This is just such a great piece. I think you’ve hit on some of the major reasons why platonic touch has declined, as well. The hegemony of sex and also the demise of (almost) all absolute restrictions on sexual behavior mean we all are read, with every one of our actions, as signaling something sexually, as informing others about our sexual choices and intentions. Also, the demise of extended families and the rise of massive suburban houses where people are not in close contact probably also affects it.

You noted that people in other countries are more affectionate than Americans. When I was in Pakistan with my extended family, I spent a lot of time hanging out with a cousin of about my age. We were both young, in our teens. He would do things like put his arm around me. One day when we were laying about on a bed, he put his head on my stomach while he was talking to me. I became really uncomfortable, and confused.

The idea that he was coming on to me in some way was ludicrous. This was my cousin, more or less in plain sight, surrounded by our entire family. Still, I was so ensconced in American mores that the thought crossed my mind and made me uncomfortable. I did a lot of thinking after realizing that this kind of physical interaction was totally normal and unproblematic for guy friends there. They can do that, because they don’t have to constantly prove that they’re not homosexuals.

I think it’s also worth taking a look at this:
[7]

#5 Comment By Borachio On May 29, 2014 @ 10:28 am

The “friend zone” refers not to friendship but to exploitation.

A man in the friend zone is expected to cater to his female “friend’s” every whim while asking for nothing in return, whether sexual or non-sexual.

From a narcissistic feminist standpoint, it’s absolutely ideal. For men, not so much.

#6 Comment By O.L. Johnson On May 29, 2014 @ 10:56 am

Harry Harlow was a monster.

#7 Comment By Essayist-Lawyer On May 29, 2014 @ 11:14 am

Dancing. That is a close, rather intimate, but carefully controlled and non-sexual kind of touch. Speaking for me, it was dancing that got me out of my own uptightness about touching.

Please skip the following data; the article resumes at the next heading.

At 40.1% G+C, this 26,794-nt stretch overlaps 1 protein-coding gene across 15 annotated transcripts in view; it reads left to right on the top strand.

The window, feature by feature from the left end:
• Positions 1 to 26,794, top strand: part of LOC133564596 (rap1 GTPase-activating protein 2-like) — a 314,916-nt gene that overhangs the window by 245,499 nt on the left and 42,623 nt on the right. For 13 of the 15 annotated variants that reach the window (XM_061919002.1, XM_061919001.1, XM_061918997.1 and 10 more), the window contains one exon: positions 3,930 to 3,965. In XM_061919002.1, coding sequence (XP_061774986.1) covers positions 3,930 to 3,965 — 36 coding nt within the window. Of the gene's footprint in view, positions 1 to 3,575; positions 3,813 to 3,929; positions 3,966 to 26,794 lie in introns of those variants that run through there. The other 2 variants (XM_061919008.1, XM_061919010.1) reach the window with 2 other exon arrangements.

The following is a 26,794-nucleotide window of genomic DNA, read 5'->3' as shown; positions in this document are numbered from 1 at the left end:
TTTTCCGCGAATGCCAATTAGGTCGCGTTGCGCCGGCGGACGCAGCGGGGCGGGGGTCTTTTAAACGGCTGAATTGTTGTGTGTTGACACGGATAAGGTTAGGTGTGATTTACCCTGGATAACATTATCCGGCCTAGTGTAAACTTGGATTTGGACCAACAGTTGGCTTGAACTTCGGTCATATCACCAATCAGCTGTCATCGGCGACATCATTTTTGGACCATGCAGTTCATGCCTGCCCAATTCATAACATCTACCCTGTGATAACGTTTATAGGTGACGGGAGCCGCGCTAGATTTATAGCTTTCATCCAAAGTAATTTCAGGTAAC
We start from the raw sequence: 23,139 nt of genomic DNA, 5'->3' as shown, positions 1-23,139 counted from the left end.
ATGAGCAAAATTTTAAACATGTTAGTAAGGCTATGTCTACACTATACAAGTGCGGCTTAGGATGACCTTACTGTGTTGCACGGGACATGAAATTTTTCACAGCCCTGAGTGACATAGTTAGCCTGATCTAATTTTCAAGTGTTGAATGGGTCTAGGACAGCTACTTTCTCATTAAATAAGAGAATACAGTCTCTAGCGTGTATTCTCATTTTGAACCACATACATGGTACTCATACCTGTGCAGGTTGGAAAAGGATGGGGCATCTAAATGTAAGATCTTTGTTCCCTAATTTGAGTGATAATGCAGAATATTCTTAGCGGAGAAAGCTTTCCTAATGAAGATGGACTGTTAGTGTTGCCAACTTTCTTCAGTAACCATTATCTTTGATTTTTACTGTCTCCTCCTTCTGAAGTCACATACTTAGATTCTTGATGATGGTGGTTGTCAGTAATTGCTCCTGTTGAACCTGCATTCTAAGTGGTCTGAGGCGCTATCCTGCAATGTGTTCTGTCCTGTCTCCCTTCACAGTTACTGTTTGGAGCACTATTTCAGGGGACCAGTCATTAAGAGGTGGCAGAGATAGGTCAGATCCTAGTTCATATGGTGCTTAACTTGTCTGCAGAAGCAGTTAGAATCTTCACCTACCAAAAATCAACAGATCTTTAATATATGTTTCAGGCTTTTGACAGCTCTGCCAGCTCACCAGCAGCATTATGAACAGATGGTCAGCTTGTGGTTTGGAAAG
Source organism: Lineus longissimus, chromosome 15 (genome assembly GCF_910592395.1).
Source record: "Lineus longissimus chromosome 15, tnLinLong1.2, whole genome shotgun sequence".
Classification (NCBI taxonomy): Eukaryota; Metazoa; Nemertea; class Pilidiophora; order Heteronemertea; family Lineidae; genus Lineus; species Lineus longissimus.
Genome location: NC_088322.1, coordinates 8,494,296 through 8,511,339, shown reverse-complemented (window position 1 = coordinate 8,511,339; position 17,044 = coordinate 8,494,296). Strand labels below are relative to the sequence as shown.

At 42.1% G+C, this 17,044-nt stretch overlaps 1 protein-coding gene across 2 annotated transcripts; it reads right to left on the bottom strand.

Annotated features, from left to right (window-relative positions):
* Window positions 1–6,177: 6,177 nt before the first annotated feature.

#8 Comment By Mark On May 29, 2014 @ 11:51 am

I never thought I’d see an intellectual analysis of the friendzone on TAC.

#9 Comment By philadelphialawyer On May 29, 2014 @ 12:39 pm

Women can touch men all they want. And it will be seen either as mere friendliness or as desired flirting or foreplay by the man. If a man touches a woman, without explicit “permission” or as part of an ongoing relationship, he might well be accused of harassment and possibly even assault.

Homophobia does play a role also. Women can touch either other, without it seen as being necessarily sexual. But, other than very close relatives, or in certain, strictly defined situations (ie funerals) men are not “supposed” to hug, hold hands, etc.

#10 Comment By Joshua Holmes On May 29, 2014 @ 12:45 pm

A man in the friend zone is expected to cater to his female “friend’s” every whim while asking for nothing in return, whether sexual or non-sexual.

Here’s an article that speaks to just that exact problem: [8]. The gist is that men friend zone themselves by acting like a friend instead of a potential lover. The man creates a deal – I serve you, you service me – without informing the woman what he wants and expects.

Not surprisingly, the woman treats him as a friend: he’s acting like one. The man becomes upset as the woman never holds up her end of the deal, and the woman is shocked that her “friend” was really just looking to score. But note: there never was a deal, because the man never offered one.

If you’re hurt about being friend-zoned, I feel for you. I’ve been there. But I did it to myself, and you’re doing it to yourself. Learn how to offer yourself as a lover; don’t be a fake friend.